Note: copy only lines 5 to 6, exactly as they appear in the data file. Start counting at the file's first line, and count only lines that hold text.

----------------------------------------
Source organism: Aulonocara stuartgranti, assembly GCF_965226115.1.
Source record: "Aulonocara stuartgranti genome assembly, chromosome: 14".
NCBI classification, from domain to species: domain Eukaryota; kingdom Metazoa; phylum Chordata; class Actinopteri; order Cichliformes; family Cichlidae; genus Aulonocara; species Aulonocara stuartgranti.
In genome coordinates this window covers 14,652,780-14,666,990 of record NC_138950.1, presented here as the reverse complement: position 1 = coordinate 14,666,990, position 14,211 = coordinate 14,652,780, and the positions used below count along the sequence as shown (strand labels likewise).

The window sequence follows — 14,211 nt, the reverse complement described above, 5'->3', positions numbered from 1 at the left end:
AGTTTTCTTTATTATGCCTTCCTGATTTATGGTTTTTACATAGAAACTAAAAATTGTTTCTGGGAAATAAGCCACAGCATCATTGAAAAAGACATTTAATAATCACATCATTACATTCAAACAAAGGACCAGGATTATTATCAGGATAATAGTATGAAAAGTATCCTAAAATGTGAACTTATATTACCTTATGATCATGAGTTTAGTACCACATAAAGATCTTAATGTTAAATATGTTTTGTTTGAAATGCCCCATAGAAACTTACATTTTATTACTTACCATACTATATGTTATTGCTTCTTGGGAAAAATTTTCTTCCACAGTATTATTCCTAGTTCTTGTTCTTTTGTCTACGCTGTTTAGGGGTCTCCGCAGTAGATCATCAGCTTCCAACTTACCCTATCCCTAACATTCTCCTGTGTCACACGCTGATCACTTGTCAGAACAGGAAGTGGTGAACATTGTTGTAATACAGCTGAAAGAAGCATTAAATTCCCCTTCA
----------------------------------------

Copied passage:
The window sequence follows — 14,211 nt, the reverse complement described above, 5'->3', positions numbered from 1 at the left end:
AGTTTTCTTTATTATGCCTTCCTGATTTATGGTTTTTACATAGAAACTAAAAATTGTTTCTGGGAAATAAGCCACAGCATCATTGAAAAAGACATTTAATAATCACATCATTACATTCAAACAAAGGACCAGGATTATTATCAGGATAATAGTATGAAAAGTATCCTAAAATGTGAACTTATATTACCTTATGATCATGAGTTTAGTACCACATAAAGATCTTAATGTTAAATATGTTTTGTTTGAAATGCCCCATAGAAACTTACATTTTATTACTTACCATACTATATGTTATTGCTTCTTGGGAAAAATTTTCTTCCACAGTATTATTCCTAGTTCTTGTTCTTTTGTCTACGCTGTTTAGGGGTCTCCGCAGTAGATCATCAGCTTCCAACTTACCCTATCCCTAACATTCTCCTGTGTCACACGCTGATCACTTGTCAGAACAGGAAGTGGTGAACATTGTTGTAATACAGCTGAAAGAAGCATTAAATTCCCCTTCA